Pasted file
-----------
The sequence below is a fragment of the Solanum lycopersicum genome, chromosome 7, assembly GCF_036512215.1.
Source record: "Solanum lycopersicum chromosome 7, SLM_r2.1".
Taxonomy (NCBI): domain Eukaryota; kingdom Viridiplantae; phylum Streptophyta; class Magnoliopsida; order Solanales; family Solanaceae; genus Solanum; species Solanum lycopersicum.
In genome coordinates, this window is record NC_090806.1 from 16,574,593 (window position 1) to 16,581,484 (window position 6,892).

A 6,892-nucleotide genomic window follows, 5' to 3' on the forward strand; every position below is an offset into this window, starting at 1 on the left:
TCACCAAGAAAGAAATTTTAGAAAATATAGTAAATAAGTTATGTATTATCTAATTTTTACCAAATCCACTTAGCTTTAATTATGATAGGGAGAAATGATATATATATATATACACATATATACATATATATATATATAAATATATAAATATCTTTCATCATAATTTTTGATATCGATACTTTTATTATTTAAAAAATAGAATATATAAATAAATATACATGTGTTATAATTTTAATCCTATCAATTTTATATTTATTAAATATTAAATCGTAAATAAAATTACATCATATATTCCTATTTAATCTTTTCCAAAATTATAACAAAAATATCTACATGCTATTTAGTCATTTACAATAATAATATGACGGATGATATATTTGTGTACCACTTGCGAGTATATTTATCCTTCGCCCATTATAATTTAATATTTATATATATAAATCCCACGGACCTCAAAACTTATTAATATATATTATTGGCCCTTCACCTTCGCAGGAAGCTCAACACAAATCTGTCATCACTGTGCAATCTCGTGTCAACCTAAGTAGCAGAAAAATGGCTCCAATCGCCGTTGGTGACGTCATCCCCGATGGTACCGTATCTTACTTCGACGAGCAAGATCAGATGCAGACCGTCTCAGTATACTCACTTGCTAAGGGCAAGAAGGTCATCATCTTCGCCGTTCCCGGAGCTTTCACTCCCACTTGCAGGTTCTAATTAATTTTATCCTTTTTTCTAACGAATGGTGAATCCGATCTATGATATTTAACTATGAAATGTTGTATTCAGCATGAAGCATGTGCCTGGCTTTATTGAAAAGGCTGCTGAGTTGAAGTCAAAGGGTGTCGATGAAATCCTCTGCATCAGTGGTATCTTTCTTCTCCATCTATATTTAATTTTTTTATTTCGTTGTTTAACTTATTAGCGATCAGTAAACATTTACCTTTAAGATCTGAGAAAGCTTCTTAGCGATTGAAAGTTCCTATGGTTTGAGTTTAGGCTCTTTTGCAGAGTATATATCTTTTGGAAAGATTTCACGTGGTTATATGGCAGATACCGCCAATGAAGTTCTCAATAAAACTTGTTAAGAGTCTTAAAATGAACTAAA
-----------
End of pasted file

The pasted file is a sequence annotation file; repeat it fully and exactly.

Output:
The sequence below is a fragment of the Solanum lycopersicum genome, chromosome 7, assembly GCF_036512215.1.
Source record: "Solanum lycopersicum chromosome 7, SLM_r2.1".
Taxonomy (NCBI): domain Eukaryota; kingdom Viridiplantae; phylum Streptophyta; class Magnoliopsida; order Solanales; family Solanaceae; genus Solanum; species Solanum lycopersicum.
In genome coordinates, this window is record NC_090806.1 from 16,574,593 (window position 1) to 16,581,484 (window position 6,892).

A 6,892-nucleotide genomic window follows, 5' to 3' on the forward strand; every position below is an offset into this window, starting at 1 on the left:
TCACCAAGAAAGAAATTTTAGAAAATATAGTAAATAAGTTATGTATTATCTAATTTTTACCAAATCCACTTAGCTTTAATTATGATAGGGAGAAATGATATATATATATATACACATATATACATATATATATATATAAATATATAAATATCTTTCATCATAATTTTTGATATCGATACTTTTATTATTTAAAAAATAGAATATATAAATAAATATACATGTGTTATAATTTTAATCCTATCAATTTTATATTTATTAAATATTAAATCGTAAATAAAATTACATCATATATTCCTATTTAATCTTTTCCAAAATTATAACAAAAATATCTACATGCTATTTAGTCATTTACAATAATAATATGACGGATGATATATTTGTGTACCACTTGCGAGTATATTTATCCTTCGCCCATTATAATTTAATATTTATATATATAAATCCCACGGACCTCAAAACTTATTAATATATATTATTGGCCCTTCACCTTCGCAGGAAGCTCAACACAAATCTGTCATCACTGTGCAATCTCGTGTCAACCTAAGTAGCAGAAAAATGGCTCCAATCGCCGTTGGTGACGTCATCCCCGATGGTACCGTATCTTACTTCGACGAGCAAGATCAGATGCAGACCGTCTCAGTATACTCACTTGCTAAGGGCAAGAAGGTCATCATCTTCGCCGTTCCCGGAGCTTTCACTCCCACTTGCAGGTTCTAATTAATTTTATCCTTTTTTCTAACGAATGGTGAATCCGATCTATGATATTTAACTATGAAATGTTGTATTCAGCATGAAGCATGTGCCTGGCTTTATTGAAAAGGCTGCTGAGTTGAAGTCAAAGGGTGTCGATGAAATCCTCTGCATCAGTGGTATCTTTCTTCTCCATCTATATTTAATTTTTTTATTTCGTTGTTTAACTTATTAGCGATCAGTAAACATTTACCTTTAAGATCTGAGAAAGCTTCTTAGCGATTGAAAGTTCCTATGGTTTGAGTTTAGGCTCTTTTGCAGAGTATATATCTTTTGGAAAGATTTCACGTGGTTATATGGCAGATACCGCCAATGAAGTTCTCAATAAAACTTGTTAAGAGTCTTAAAATGAACTAAA